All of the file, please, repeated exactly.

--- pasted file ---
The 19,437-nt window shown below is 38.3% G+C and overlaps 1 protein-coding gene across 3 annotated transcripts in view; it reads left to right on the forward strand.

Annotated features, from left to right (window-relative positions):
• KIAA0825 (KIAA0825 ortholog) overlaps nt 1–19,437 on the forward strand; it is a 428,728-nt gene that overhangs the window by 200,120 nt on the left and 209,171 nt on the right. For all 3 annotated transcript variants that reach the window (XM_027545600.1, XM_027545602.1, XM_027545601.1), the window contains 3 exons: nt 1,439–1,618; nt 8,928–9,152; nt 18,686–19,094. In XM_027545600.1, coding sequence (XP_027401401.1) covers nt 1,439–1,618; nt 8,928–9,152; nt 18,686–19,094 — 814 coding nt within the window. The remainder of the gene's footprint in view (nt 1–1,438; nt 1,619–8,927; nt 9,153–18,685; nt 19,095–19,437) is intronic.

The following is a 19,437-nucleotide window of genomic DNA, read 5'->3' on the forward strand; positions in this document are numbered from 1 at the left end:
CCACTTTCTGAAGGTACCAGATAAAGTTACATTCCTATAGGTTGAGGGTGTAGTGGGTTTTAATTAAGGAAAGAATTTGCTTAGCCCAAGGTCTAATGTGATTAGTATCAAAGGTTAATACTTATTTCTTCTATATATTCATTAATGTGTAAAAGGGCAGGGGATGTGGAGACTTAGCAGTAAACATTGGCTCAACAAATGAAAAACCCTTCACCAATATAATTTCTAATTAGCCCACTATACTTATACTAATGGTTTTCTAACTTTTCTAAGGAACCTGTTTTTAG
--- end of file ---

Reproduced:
The 19,437-nt window shown below is 38.3% G+C and overlaps 1 protein-coding gene across 3 annotated transcripts in view; it reads left to right on the forward strand.

Annotated features, from left to right (window-relative positions):
• KIAA0825 (KIAA0825 ortholog) overlaps nt 1–19,437 on the forward strand; it is a 428,728-nt gene that overhangs the window by 200,120 nt on the left and 209,171 nt on the right. For all 3 annotated transcript variants that reach the window (XM_027545600.1, XM_027545602.1, XM_027545601.1), the window contains 3 exons: nt 1,439–1,618; nt 8,928–9,152; nt 18,686–19,094. In XM_027545600.1, coding sequence (XP_027401401.1) covers nt 1,439–1,618; nt 8,928–9,152; nt 18,686–19,094 — 814 coding nt within the window. The remainder of the gene's footprint in view (nt 1–1,438; nt 1,619–8,927; nt 9,153–18,685; nt 19,095–19,437) is intronic.

The following is a 19,437-nucleotide window of genomic DNA, read 5'->3' on the forward strand; positions in this document are numbered from 1 at the left end:
CCACTTTCTGAAGGTACCAGATAAAGTTACATTCCTATAGGTTGAGGGTGTAGTGGGTTTTAATTAAGGAAAGAATTTGCTTAGCCCAAGGTCTAATGTGATTAGTATCAAAGGTTAATACTTATTTCTTCTATATATTCATTAATGTGTAAAAGGGCAGGGGATGTGGAGACTTAGCAGTAAACATTGGCTCAACAAATGAAAAACCCTTCACCAATATAATTTCTAATTAGCCCACTATACTTATACTAATGGTTTTCTAACTTTTCTAAGGAACCTGTTTTTAG